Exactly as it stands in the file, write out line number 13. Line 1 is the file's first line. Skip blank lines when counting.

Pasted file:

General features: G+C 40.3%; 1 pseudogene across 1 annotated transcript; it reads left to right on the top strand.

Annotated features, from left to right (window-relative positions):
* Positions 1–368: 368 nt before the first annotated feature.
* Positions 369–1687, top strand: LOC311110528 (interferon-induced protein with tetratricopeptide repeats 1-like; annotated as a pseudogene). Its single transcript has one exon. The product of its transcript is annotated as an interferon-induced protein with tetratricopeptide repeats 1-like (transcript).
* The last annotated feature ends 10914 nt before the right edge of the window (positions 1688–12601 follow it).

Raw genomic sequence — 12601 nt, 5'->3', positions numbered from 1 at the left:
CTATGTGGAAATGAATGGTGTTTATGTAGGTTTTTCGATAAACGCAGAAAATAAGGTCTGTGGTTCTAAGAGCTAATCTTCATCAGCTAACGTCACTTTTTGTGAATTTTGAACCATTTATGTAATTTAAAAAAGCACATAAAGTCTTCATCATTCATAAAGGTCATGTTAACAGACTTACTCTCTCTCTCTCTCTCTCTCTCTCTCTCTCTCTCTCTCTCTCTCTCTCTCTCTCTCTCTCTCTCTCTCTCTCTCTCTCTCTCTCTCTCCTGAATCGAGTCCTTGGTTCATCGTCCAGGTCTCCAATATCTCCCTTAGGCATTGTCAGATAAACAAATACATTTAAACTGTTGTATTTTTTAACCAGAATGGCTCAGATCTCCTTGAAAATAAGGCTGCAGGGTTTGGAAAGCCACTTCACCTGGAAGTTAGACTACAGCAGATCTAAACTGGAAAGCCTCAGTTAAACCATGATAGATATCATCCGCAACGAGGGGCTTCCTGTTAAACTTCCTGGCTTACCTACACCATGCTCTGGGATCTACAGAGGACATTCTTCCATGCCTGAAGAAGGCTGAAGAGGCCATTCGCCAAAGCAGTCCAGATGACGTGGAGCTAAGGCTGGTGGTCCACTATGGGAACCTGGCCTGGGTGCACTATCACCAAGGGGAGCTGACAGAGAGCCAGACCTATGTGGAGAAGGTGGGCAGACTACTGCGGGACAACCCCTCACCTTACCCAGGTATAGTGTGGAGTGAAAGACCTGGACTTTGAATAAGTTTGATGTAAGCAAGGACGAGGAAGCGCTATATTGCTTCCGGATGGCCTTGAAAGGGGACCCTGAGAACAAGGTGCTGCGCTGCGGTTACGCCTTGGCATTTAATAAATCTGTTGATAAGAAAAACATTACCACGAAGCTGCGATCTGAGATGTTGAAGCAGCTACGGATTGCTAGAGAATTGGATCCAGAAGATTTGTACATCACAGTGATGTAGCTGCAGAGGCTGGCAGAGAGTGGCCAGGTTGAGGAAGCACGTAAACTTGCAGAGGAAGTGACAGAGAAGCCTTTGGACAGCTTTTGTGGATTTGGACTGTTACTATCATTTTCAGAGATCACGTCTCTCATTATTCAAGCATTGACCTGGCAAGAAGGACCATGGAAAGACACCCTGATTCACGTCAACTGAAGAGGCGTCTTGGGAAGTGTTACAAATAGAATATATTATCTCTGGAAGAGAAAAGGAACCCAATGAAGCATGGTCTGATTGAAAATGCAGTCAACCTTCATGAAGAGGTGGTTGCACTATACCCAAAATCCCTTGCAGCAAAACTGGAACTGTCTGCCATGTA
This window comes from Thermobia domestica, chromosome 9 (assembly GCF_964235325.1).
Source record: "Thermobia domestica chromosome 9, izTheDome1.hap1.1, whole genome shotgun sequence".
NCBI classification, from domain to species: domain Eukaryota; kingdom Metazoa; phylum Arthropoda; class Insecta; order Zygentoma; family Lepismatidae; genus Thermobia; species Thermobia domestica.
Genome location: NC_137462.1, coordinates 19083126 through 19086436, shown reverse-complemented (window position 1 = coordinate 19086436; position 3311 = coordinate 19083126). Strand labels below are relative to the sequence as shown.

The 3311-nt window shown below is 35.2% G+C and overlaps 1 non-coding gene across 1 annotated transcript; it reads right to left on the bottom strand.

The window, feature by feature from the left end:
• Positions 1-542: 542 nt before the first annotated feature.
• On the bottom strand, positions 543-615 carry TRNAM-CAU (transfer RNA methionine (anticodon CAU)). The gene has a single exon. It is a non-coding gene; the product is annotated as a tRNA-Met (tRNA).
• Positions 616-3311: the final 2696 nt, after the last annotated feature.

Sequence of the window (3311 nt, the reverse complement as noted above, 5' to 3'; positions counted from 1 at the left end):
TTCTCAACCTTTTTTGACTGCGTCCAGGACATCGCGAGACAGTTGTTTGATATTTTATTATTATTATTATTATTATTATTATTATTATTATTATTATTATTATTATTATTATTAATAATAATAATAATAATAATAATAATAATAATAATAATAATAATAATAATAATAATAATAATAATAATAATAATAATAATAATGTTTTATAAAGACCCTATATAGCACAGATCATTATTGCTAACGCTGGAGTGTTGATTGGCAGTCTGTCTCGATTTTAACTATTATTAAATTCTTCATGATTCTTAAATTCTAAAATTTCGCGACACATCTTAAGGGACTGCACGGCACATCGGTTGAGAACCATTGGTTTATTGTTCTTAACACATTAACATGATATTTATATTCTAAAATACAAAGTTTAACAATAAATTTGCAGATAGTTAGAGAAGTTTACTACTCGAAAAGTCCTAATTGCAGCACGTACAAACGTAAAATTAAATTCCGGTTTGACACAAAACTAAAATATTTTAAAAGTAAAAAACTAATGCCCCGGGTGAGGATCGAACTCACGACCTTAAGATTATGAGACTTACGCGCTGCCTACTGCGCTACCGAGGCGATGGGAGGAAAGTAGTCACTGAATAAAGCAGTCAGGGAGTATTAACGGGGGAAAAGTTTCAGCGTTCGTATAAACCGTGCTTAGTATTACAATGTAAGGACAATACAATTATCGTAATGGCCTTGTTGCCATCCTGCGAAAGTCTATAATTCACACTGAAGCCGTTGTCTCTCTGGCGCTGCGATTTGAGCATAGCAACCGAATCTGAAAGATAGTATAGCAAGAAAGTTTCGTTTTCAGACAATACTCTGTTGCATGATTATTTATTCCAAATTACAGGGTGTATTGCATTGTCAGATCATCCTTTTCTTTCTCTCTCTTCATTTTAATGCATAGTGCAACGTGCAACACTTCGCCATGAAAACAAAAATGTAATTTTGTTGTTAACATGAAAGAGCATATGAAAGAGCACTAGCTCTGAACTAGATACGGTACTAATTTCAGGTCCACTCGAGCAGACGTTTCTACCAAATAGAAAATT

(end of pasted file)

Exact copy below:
The window, feature by feature from the left end: